I spent December digesting what I learned from my November, my mini-NaNoWriMo. In that month, I wrote around 25,000 words, which is only half of the true NaNo goal, but that was fine because I said, quite truthfully, it wasn’t my aim to get the full fifty. But I plugged away, and with a correct sort of dedication, and I thought I was really getting somewhere.
In true keeping with my process, what I understood at the month’s end was that I’d written most of that chunk simply in order to find the starting place I really needed. From what I’d done in November, I kept some broad strokes—conceptual, plot-based things—and bundled the rest safely into a holding pen with the rest of the false starts.
I’ve spent this second half of December restarting, again. I want to say that this, this is the correct starting point, but that will only jinx me.
At the end of November and into the beginning of December, just as the semester’s end was approaching in its whirlwind wind-up-cool-down push-pull that it always is, I read Eleanor Catton’s The Luminaries and was saved, as I have been before, by reading the exact right book at the exact right time. I set one of those reading goals on Goodreads last year, a target number of books to read, and I didn’t make it. I don’t know if I’ll set a target number this year, but I think I will finally settle back down with The Greenlanders because Catton gave me back that thirst for good, big books.
I will probably end up making some manner of resolutions post sooner rather than later, because I like that kind of thing, even when it’s predictably ineffective. The hope is sustaining, for a little while, and I’ve learned that I can talk myself into recreating it again, usually in mid-February, and again toward the end of April, and so on. It’s cyclical in my life, the energy for positive change, and I’m starting to recognize that wheel better. (It’s a bit ironic that it’s taken me this long, being a medievalist and being well-acquainted with Fortune’s Wheel and all that, but, well, forests, trees, visually obstructive noses, and so forth.)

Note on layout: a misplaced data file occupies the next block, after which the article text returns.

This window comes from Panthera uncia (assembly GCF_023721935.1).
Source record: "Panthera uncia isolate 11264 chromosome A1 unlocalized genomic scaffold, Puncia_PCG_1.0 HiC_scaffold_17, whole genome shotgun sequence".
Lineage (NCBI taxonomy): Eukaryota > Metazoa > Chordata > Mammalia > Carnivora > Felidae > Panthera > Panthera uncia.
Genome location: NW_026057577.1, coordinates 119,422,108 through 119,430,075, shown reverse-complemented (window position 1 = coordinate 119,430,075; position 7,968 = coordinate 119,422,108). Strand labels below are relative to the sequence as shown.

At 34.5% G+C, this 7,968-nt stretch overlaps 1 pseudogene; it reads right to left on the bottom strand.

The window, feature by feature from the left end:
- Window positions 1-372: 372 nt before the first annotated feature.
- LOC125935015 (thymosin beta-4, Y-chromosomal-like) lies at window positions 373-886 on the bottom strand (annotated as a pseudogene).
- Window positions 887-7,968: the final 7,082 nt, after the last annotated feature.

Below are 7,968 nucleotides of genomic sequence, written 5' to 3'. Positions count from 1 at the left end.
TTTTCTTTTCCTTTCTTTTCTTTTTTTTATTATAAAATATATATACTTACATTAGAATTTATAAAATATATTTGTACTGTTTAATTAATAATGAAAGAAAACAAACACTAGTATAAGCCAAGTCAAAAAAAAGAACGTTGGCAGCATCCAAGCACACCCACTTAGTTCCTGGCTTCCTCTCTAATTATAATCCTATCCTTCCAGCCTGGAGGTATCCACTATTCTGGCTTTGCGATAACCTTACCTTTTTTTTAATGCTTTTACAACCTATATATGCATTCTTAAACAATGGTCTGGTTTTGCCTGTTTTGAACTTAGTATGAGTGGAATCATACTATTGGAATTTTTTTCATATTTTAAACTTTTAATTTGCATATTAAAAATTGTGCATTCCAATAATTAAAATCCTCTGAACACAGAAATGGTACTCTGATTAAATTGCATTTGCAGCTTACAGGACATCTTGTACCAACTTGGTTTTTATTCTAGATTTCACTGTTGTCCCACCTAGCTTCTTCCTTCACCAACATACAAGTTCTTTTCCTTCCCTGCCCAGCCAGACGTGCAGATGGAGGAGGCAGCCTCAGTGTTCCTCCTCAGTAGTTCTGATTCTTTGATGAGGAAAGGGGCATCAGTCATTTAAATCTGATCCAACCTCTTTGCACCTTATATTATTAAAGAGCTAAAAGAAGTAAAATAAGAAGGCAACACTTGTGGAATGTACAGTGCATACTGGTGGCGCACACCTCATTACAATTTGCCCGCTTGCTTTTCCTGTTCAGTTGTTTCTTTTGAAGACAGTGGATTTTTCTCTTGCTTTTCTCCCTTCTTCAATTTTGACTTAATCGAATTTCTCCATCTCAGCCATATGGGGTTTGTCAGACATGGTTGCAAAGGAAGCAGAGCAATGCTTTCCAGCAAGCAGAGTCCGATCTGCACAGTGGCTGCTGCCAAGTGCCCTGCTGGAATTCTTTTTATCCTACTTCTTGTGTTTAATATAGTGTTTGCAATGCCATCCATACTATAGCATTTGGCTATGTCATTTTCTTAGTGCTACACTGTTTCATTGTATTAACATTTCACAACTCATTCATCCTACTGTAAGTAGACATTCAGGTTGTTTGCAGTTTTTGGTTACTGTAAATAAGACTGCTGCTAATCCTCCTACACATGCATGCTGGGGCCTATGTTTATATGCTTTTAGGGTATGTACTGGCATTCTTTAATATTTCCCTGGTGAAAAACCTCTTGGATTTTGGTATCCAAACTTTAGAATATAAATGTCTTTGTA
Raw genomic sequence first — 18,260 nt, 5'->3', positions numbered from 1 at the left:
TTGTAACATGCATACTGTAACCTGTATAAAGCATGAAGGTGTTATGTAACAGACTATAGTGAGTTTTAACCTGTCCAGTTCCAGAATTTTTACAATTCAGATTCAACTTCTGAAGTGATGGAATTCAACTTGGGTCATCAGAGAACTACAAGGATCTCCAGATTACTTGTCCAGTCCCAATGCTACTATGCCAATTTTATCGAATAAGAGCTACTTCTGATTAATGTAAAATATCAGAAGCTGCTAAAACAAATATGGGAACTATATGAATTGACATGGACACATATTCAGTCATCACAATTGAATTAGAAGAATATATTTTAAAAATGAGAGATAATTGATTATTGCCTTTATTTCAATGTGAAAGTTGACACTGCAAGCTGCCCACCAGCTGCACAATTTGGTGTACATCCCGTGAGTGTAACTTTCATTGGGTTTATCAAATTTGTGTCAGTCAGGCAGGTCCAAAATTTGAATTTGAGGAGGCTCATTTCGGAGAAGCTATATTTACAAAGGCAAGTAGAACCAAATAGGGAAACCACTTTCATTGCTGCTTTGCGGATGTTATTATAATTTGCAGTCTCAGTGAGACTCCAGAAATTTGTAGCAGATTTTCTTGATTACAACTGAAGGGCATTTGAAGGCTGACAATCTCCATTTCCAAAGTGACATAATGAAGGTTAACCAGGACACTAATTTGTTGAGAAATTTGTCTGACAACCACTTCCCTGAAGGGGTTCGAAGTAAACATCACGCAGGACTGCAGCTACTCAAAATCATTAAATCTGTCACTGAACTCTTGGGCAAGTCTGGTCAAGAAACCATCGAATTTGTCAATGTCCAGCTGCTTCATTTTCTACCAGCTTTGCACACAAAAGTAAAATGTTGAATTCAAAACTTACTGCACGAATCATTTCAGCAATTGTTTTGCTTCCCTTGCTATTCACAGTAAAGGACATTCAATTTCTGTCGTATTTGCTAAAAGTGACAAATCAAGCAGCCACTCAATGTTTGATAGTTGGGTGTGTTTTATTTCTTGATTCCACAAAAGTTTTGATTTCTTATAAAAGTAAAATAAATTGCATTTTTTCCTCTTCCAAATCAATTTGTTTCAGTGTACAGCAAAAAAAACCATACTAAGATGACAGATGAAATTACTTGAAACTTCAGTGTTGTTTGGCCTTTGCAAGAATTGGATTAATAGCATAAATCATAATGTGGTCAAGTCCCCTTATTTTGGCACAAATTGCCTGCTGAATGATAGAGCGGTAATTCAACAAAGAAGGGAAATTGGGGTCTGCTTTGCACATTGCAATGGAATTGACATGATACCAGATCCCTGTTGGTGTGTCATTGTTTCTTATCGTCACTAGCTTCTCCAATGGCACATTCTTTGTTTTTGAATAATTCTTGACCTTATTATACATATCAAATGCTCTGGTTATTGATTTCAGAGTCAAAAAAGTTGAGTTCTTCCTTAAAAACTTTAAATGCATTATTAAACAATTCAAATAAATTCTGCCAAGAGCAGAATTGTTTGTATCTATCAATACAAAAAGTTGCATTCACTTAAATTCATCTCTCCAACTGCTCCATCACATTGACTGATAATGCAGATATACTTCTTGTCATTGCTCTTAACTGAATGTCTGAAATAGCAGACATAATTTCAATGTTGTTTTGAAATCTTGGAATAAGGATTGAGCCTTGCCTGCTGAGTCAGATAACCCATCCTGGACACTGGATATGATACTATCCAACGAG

Some of the upswing is mandatory: the spring semester begins in slightly less than two weeks, and there’s much to be done between now and then. The resolution game, the cycle, is also part of a scheme to use well
the time that I have. My spring usually includes two conferences, the all-absorbing AWP
and the smaller, quieter CEA
, both of which give me opportunities to present my creative and pedagogical work, to test things out with an audience of comfortable peers. Due to an overabundance of enthusiasm in the fall, I’m also adding NeMLA
and the Kalamazoo Medieval Congress
to present some new Anglo-Saxon scholarship. All four of these events take place in a six-week span, which overlaps with the last five weeks of the spring semester. The timing isn’t exactly ideal, but it’s exciting (and a little terrifying) and I will start the rituals for good weather then right now.
Tonight, we’re celebrating the turn of the New Year pretty quietly at home, though I am going to make lamb chops for the first time, and individual chocolate cakes with dulce de leche because David Lebovitz
has never steered me wrong.